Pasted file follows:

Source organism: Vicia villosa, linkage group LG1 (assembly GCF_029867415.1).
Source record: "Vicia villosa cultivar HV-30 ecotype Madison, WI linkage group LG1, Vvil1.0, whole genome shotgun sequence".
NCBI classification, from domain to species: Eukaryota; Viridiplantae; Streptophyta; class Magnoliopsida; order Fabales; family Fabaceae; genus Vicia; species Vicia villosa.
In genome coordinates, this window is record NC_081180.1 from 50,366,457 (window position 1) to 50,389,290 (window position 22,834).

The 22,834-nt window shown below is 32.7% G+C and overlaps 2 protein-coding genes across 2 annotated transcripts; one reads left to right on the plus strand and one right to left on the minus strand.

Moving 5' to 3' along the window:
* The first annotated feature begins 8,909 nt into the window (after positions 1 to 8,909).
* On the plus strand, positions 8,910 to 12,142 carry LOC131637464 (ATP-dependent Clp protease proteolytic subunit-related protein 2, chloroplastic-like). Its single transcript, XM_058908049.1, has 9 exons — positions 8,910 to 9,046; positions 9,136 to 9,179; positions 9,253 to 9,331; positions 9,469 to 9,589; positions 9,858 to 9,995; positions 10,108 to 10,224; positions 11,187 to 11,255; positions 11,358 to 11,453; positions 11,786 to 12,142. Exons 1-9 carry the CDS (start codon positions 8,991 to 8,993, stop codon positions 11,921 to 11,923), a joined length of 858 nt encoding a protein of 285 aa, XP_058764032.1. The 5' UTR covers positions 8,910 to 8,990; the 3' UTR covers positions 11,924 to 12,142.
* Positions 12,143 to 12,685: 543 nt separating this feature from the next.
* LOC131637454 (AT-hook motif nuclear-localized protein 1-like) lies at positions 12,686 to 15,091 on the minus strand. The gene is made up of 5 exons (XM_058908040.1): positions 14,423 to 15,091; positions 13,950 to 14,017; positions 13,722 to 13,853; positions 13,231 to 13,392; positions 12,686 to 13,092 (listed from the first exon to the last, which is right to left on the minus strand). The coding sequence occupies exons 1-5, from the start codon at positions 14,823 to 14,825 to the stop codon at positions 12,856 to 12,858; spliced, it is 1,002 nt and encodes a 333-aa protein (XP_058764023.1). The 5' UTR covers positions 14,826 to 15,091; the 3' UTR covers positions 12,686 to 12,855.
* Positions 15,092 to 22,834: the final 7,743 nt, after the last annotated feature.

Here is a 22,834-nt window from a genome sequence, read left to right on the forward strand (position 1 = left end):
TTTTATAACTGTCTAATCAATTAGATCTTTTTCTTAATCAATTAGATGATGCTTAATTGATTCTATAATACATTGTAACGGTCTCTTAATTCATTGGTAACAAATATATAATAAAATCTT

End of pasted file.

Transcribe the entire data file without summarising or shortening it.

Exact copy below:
Source organism: Vicia villosa, linkage group LG1 (assembly GCF_029867415.1).
Source record: "Vicia villosa cultivar HV-30 ecotype Madison, WI linkage group LG1, Vvil1.0, whole genome shotgun sequence".
NCBI classification, from domain to species: Eukaryota; Viridiplantae; Streptophyta; class Magnoliopsida; order Fabales; family Fabaceae; genus Vicia; species Vicia villosa.
In genome coordinates, this window is record NC_081180.1 from 50,366,457 (window position 1) to 50,389,290 (window position 22,834).

The 22,834-nt window shown below is 32.7% G+C and overlaps 2 protein-coding genes across 2 annotated transcripts; one reads left to right on the plus strand and one right to left on the minus strand.

Moving 5' to 3' along the window:
* The first annotated feature begins 8,909 nt into the window (after positions 1 to 8,909).
* On the plus strand, positions 8,910 to 12,142 carry LOC131637464 (ATP-dependent Clp protease proteolytic subunit-related protein 2, chloroplastic-like). Its single transcript, XM_058908049.1, has 9 exons — positions 8,910 to 9,046; positions 9,136 to 9,179; positions 9,253 to 9,331; positions 9,469 to 9,589; positions 9,858 to 9,995; positions 10,108 to 10,224; positions 11,187 to 11,255; positions 11,358 to 11,453; positions 11,786 to 12,142. Exons 1-9 carry the CDS (start codon positions 8,991 to 8,993, stop codon positions 11,921 to 11,923), a joined length of 858 nt encoding a protein of 285 aa, XP_058764032.1. The 5' UTR covers positions 8,910 to 8,990; the 3' UTR covers positions 11,924 to 12,142.
* Positions 12,143 to 12,685: 543 nt separating this feature from the next.
* LOC131637454 (AT-hook motif nuclear-localized protein 1-like) lies at positions 12,686 to 15,091 on the minus strand. The gene is made up of 5 exons (XM_058908040.1): positions 14,423 to 15,091; positions 13,950 to 14,017; positions 13,722 to 13,853; positions 13,231 to 13,392; positions 12,686 to 13,092 (listed from the first exon to the last, which is right to left on the minus strand). The coding sequence occupies exons 1-5, from the start codon at positions 14,823 to 14,825 to the stop codon at positions 12,856 to 12,858; spliced, it is 1,002 nt and encodes a 333-aa protein (XP_058764023.1). The 5' UTR covers positions 14,826 to 15,091; the 3' UTR covers positions 12,686 to 12,855.
* Positions 15,092 to 22,834: the final 7,743 nt, after the last annotated feature.

Here is a 22,834-nt window from a genome sequence, read left to right on the forward strand (position 1 = left end):
TTTTATAACTGTCTAATCAATTAGATCTTTTTCTTAATCAATTAGATGATGCTTAATTGATTCTATAATACATTGTAACGGTCTCTTAATTCATTGGTAACAAATATATAATAAAATCTT